Politics

Qld says financial reporting ‘a challenge’

The Queensland government says it will be a challenge to publicly release its financial statements before polling day during election years.

Queensland Auditor-General Brendan Worrall has told the government to do so after it waited until after last year’s October 31 election to open the books.

Treasurer Cameron Dick is mulling the recommendation in the auditor-general’s report, released on Thursday, but he hasn’t committed to it yet.

“The recommendation poses some challenges on reporting timeframes, particularly in an election year, but the government is committed to working to determine whether those timeframes can be met,” his spokesman told AAP.

Under state laws, the government only has to file financial statements within six months of the end of the financial year.

Mr Worrall said on Thursday that that rule was unsuited to election years when polling day is October 31.

“Information in the financial statements becomes less relevant to readers the further away it is from the end of the financial year,” Mr Worrall wrote.

“In 2020, it also meant information on the Queensland government’s financial performance and position was not publicly available prior to the state election.”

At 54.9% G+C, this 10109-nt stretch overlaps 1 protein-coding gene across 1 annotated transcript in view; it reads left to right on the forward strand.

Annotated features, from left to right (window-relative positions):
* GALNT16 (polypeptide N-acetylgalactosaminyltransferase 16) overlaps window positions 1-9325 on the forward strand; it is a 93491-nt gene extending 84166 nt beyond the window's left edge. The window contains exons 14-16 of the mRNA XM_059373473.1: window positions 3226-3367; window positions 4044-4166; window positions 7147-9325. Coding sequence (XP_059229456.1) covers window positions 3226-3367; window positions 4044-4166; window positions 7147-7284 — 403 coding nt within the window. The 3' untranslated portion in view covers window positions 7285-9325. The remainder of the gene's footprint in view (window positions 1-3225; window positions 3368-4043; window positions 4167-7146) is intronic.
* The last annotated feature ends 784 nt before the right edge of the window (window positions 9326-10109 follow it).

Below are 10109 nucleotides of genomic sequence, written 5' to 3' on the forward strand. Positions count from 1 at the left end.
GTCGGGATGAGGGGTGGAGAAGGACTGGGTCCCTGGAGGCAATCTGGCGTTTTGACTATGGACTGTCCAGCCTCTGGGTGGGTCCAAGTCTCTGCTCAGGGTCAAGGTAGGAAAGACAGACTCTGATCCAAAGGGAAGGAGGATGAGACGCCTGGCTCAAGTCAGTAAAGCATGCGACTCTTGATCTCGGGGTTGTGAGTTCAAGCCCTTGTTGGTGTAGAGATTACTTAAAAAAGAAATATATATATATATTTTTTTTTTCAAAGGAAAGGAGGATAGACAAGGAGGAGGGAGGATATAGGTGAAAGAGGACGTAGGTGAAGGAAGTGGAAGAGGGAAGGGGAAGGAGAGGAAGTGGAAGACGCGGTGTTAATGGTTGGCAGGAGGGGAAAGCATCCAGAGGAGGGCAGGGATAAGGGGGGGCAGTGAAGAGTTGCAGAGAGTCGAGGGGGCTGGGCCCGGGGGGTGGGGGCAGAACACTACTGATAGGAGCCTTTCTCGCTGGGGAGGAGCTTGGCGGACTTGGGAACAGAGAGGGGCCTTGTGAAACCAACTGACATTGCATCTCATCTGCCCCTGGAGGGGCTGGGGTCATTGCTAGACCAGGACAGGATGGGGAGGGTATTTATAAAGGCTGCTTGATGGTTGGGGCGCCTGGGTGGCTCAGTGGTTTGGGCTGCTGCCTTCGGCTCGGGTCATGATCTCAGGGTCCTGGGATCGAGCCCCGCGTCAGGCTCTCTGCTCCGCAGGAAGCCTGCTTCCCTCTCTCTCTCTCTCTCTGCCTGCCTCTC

Opposition treasury spokesman David Janetzki said while 2020 was an extraordinary year, that was no excuse for failing to release the financial statements before the end of October like other states had.

He said given the precarious state of the budget and the “paper thin” economy, voters deserved transparency.

“It’s a question of integrity – Queenslanders should not be blindfolded when they go to the ballot box,” Mr Janetzki said.

“They deserve to know the true picture of the state’s finances.”

The auditor-general also recommended the government change rules to require financial statements be prepared for each fund created under its Queensland Future Fund laws.

Mr Worrall suggested the government use NSW laws as a guide and include information on underlying investments in each fund.

Mr Dick’s office said the Queensland Future Fund will be audited as part of Treasury’s financial statements, and asset allocation will be reported in the Treasury’s annual report.

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